Disaster handling criticised

Personal injury (PI) law-yers renewed calls for a new approach to handling major disasters after last month's Potters Bar train crash

“The aftermath of the crash begins to bear all the hallmarks of previous disasters at Paddington, Southall, King's Cross and the sinking of the Marchioness riverboat,” said Patrick Allen, the president of the Association of Personal Injury Lawyers (Apil).
The group again called for the creation of an Accident and Disaster Investigation Bureau to address the confusion surrounding the numerous investigations and inquiries that follow. Apil says such a body would take control of post-accident inquiries and ensure that safety recommendations were implemented quickly.
Allen argued that in previous incidents there has been a profusion of public inquiries, inquests, prosecutions and civil claims for damages. “It all adds up to delay in uncovering the truth, delay in implementing safety improvements, increased anguish for the injured and unacceptable duplication of resources,” he said.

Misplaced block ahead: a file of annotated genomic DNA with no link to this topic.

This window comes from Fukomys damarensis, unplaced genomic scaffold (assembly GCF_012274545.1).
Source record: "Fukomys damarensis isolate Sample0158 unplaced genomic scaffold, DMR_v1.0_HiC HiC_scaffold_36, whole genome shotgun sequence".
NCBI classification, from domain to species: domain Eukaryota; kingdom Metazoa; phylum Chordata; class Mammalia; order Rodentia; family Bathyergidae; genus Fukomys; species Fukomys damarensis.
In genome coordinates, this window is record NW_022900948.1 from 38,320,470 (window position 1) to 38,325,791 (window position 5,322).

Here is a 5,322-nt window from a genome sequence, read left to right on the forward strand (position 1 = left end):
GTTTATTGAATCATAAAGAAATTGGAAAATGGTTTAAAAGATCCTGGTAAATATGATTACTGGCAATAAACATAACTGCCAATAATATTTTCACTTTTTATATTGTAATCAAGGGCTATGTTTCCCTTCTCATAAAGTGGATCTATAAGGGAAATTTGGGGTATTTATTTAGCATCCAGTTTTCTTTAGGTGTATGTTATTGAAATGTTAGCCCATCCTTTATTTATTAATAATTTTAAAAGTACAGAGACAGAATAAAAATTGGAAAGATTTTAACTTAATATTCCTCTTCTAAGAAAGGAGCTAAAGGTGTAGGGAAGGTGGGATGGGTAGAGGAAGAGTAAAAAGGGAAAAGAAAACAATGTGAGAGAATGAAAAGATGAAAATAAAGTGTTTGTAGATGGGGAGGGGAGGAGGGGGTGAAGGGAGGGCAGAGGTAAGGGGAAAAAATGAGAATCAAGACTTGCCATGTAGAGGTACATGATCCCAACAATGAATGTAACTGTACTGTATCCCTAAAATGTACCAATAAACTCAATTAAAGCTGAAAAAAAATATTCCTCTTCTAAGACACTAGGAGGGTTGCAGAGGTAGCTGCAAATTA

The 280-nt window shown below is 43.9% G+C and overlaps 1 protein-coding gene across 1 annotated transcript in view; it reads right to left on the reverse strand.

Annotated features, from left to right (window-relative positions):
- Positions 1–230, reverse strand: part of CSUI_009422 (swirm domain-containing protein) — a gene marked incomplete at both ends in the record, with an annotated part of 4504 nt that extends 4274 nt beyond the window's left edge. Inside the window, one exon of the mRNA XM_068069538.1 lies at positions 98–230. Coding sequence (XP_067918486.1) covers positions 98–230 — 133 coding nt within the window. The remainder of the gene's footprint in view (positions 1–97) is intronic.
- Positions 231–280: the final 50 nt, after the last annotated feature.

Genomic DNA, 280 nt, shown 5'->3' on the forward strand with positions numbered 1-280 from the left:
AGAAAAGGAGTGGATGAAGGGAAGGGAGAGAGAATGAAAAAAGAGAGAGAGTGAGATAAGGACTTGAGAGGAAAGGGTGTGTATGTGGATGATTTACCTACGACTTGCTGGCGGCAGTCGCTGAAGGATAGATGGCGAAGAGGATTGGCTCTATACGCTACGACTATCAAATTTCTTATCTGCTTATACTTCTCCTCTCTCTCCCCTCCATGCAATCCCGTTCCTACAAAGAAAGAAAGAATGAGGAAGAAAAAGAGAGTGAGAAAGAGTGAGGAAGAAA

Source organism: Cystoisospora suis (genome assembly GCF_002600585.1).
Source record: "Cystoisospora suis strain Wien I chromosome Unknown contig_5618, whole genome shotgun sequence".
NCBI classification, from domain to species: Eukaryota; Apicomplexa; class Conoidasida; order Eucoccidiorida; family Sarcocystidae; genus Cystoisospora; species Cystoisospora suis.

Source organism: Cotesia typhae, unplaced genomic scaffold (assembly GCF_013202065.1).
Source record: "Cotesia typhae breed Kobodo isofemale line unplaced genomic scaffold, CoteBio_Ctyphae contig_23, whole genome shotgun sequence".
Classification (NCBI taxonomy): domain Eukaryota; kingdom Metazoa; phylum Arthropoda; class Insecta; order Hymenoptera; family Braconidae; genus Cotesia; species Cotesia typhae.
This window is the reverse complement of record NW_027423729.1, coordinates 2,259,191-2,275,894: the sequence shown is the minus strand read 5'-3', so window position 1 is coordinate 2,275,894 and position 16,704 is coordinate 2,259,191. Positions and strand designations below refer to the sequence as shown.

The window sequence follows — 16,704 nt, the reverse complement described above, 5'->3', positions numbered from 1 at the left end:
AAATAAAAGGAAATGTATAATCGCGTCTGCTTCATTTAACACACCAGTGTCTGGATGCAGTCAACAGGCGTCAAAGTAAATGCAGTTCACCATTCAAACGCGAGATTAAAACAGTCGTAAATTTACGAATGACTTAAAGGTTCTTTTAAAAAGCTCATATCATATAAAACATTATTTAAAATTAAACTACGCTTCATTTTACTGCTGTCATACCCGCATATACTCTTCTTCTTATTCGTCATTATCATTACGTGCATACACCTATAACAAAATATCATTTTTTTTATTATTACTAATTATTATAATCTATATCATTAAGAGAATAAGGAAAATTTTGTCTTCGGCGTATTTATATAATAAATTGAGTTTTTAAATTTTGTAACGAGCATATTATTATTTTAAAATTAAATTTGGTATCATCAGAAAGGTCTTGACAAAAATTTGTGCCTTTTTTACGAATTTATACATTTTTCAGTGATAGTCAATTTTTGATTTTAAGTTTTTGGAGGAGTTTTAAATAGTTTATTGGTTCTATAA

Meanwhile, lawyers are considering the implications of a UK court ruling that for the first time recognised Gulf War Syndrome. The Pensions Appeal Tribunal last month upheld the appeal of veteran Shaun Rusling against the War Pensions Agency (now Veterans Agency) decision to refuse his pension.
Allen is heading a 10-strong team at Hodge Jones & Allen, which represents 600 veterans and coordinates claims for the Legal Services Commission on behalf of over 2,000. He pointed out that the decisions relating to war pensions were likely to be treated differently than any compensation claims, with the burden of proof being on the Ministry of Defence.